Thursday, January 11, 2007

Rowan Storm and the Lian Ensemble on Friday, January 12
By Libby Motika - Palisadian Post - Pacific Palisades,CA,U.S.A.
Wednesday, January 10, 2007

A classical Persian music concert, featuring guest artist Rowan Storm and the Lian Ensemble, will be presented at 8 p.m. on Friday, January 12 at St. Matthew's Church, 1031 Bienveneda.

Storm, a resident of Athens and Los Angeles, grew up in Brentwood, attended St. Matthew's School and graduated from PaliHi, where she was known as Ronnie Hicks. She and the Iranian-American musicians will provide vocals and instrumental music founded on Sufism and the mystical poems of Persia.

The public is invited to the concert with tickets ($25) available at the door at 7:30 p.m. For more information, contact (310) 573-7787, ext. 4 or 395-0718.

Storm's devotion to the classical music of Persia comes from her strong connection with the Eastern music tradition experienced in Iran most recently, but first in her hometown of Los Angeles 35 years ago.

Storm's early years were no different from many kids growing up in the Palisades. She attended local schools--St. Matthew's and Palisades High School, but her path became clearer through experience and circumstance.

'I was at a concert of classical Persian music in Hollywood around 1967-8, which was a spiritual epiphany. I thought, 'this is it, completely.''

Soon after, Storm met some others who were playing the music, more accurately called Radif, and began to play and deepen her knowledge of the ancient tradition.

Radif, and in many ways all Persian artwork, springs from and works toward the reunification of man with God. It is based on the Sufi belief that music reflects the first words of God, which elicited such ecstasy when Adam first heard them.
And that the musical system was meant to allow the recreation of the music of the heavenly orbs by mankind. In other words, it is spiritual music.

'Radif is the name of the repertoire of classical Persian music,' Storm says. 'It is a collection of nonrhythmic musical pieces that were compiled around 100 years ago from oral tradition. It is a memorized form and internalized. No notation, no sheet music. There is a lot of improvisation; the players may respond to the audience or to the time of day.'

The music is delivered typically by a small ensemble of players and a vocalist. The instruments often include a tonbak, or hand drum; santur, which is an ancestor of the hammer dulcimer, the daf, or frame drum and the tar, the most widely used plucked instrument in Iran today that resembles a fretted lute with six strings.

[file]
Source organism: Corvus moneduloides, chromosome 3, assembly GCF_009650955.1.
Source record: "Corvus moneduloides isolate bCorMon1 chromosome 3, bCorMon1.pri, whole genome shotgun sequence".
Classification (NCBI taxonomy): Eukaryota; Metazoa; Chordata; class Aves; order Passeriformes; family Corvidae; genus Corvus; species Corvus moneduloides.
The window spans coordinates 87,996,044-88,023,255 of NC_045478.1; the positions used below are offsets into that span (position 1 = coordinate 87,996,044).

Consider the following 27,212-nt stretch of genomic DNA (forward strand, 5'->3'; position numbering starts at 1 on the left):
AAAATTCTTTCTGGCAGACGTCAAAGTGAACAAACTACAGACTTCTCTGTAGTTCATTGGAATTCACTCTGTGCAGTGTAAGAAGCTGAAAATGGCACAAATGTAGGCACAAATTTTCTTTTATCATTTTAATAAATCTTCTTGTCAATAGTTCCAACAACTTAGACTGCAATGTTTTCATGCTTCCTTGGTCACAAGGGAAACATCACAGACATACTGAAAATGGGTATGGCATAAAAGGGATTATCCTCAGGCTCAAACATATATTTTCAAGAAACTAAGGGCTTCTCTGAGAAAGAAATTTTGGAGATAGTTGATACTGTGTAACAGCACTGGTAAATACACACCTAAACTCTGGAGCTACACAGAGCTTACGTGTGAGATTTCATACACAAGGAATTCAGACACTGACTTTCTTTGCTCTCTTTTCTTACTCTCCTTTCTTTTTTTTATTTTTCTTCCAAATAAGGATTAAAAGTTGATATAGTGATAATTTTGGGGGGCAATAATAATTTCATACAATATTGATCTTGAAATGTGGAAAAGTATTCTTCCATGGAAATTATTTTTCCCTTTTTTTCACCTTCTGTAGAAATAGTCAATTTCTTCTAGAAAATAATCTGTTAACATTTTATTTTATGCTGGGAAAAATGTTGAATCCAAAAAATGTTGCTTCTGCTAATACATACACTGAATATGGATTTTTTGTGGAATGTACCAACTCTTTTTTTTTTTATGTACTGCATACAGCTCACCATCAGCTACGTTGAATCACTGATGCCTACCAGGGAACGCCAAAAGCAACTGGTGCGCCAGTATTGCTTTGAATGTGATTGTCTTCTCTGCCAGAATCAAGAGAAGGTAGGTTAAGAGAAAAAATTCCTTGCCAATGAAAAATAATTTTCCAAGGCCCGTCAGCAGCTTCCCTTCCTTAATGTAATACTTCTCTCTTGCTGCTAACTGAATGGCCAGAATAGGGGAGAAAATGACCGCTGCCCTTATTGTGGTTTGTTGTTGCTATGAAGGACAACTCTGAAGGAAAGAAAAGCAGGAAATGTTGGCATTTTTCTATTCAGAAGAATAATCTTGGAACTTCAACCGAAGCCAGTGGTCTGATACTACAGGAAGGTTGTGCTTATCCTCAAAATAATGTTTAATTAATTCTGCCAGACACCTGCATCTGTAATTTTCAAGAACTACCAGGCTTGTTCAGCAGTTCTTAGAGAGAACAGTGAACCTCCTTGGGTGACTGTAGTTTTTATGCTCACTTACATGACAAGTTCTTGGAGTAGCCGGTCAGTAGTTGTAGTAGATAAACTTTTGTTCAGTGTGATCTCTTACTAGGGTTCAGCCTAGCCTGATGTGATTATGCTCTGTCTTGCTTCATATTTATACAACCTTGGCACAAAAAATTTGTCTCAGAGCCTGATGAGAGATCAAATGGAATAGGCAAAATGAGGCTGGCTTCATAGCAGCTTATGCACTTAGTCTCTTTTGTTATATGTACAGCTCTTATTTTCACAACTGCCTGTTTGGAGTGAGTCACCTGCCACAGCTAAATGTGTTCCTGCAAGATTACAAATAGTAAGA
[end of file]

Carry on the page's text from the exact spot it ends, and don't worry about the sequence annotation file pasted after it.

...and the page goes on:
During her college years, Storm was introduced to Musical Missions of Peace founder Cameron Power, who was the first musician to open the door for her, helping her out of her head to participate with others in the pursuit of--and enthrallment with--Middle Eastern music.

In 1993, she closed her architecture/builder business in New York City and moved to Greece to study the music and 'understand the cultural connection between the East and the West.'
She learned to play and teach the drums of the goblet family, which includes the Turkish dumbek, or tonbak in Persian. She was introduced to the master of great Persian classical music, Mohammad Reza Lotfi, with whom she studied and performed with for 5 1/2 years.

Certainly the capstone of her understanding and appreciation of the music came about with her visit to Iran upon the invitation of the Iranian government for three months in the spring of 2006.

'Because I can communicate in Zabane Farsi (Persian language), I enjoyed the freedom to speak to the people and learn more about their beliefs, their poetry and culture,' she says. 'I went to Kurdistan, which is off-the-radar-area of Iran and stayed with a woman who is head of the dervish order for two weeks.

'The thing I want Americans to know about is the amazing hospitality in Iran, where the guest is primary even if the host has nothing. I also want all of us to know that poetry is such a deep part of Persian culture, even among the illiterate. Rumi is probably the most widely recognized of the six major Persian poets. The classical Persian music is based on that poetry.'

1 comment:

irving said...

Ah, I wish I could be there. Lotfi, the great classical world class tar musician, as well as at least two members of the Lian Ensemble, are Nimatullahi darvishes. One, Houman Pourmahdi, and I did readings of poetry in Chicago, me reading in English, and he playing the ney and daf, and singing the poetry. What fun days :)

Ya Haqq!